Until lately hardly any statesmen, observers or scholars dared question the region’s national divisions or the borders delineating them. The sole exception, not unexpectedly, was their inimical perception of the Jewish state’s legitimacy. To all and sundry it seemed that Iraq, Syria or Libya were ancient nations with distinct characters and cohesive identities all their own. Continue reading
Hamastan lustily celebrated the triumph it proclaimed absurdly among Gaza’s ruins
Anyone with pretensions to make sense of what parades as reality in the Mideast must first know mirrors. Nothing in this region is what it seems at first glance and that’s as true for Jews as it is for Arabs. In order to figure anything out, it’s essential to first examine the particular mirror used by each side.
The Israeli mirror is illuminated by ultra-powerful and harsh fluorescent beams from any and all possible directions. Theoretically, the resultant reflection is super-true-to-life. However, the intense brightness is unforgiving and uncomplimentary. It seems to bring out and accentuate apparent flaws whose existence in natural conditions is highly doubtful. It makes us look bad even when we strike quite a fine figure.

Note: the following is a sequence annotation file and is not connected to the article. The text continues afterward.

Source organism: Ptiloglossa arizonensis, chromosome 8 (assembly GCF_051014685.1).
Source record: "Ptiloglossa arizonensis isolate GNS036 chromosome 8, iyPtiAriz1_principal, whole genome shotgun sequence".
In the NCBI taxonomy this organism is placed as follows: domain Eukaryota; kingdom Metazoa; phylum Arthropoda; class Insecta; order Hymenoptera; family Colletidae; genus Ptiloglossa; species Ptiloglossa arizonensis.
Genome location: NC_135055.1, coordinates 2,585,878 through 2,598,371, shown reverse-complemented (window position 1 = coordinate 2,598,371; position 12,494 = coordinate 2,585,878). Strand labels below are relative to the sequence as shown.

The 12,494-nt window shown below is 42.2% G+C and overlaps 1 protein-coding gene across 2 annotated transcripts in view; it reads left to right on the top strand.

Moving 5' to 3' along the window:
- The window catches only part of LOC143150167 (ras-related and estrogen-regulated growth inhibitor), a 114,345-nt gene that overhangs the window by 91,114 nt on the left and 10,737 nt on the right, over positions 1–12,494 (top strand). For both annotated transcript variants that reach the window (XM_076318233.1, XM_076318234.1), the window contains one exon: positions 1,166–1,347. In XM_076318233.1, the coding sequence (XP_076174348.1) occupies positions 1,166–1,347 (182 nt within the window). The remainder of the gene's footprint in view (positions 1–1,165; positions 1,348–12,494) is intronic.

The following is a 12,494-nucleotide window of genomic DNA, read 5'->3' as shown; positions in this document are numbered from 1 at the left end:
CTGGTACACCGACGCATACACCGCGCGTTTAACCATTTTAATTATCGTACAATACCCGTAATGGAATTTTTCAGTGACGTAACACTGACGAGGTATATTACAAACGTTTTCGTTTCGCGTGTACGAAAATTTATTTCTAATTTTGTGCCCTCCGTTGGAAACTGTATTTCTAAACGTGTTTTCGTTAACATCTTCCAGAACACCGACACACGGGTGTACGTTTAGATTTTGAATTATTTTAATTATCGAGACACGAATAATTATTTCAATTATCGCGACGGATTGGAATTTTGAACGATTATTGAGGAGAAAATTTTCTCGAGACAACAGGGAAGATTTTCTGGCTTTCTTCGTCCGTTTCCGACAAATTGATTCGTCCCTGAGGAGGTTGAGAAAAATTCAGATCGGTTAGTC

Overly analytic and always breast-beating, we Jews can take an ordinary mirror and mercilessly turn it into an instrument for searing our own image in our own eyes. That is something we’ve been uniquely accomplished at for thousands of years throughout our long history, going back to biblical days. We always second-guessed and always pondered where we went wrong.
It can be stated with no hesitation that there’s no other nation with an analogous predilection for heaping so much scorn on itself. Continue reading
The British-bred terrorists before they set out to bomb Mike’s Place – Hanif on the right and Sharif on the left
The heart of any feeling human being must go out to the shaken Brits. They have duly earned our most compassionate commiseration. Out of the blue they were suddenly confronted, most unpleasantly, with the information that American journalist James Foley had been beheaded by a born and bred Londoner. Ouch!
Intelligence analysts at MI5 and MI6 think the decapitator in-the-most-hallowed-name-of-Allah is 23-year-old Abdel-Majed Abdel-Bary, who joined the Islamic State jihad in Syria last year.
The widespread sentiment uttered by the usual politically correct chorus of politicos (whose electoral prospects now to no small measure depend on Muslim votes) was one of utter consternation. It’s a no-no not to chime in with the accepted multicultural babble about the delights of diversity and not to aver that British Muslims are loyal members of British society. It’s jolly de rigueur to claim that they abide by western codes of democracy and decency.
Hence the declamations of dismay at the nasty surprise that the rapper L Jinny could be “Jihadist John” – the executioner who brought Foley’s life to a cruel end. Continue reading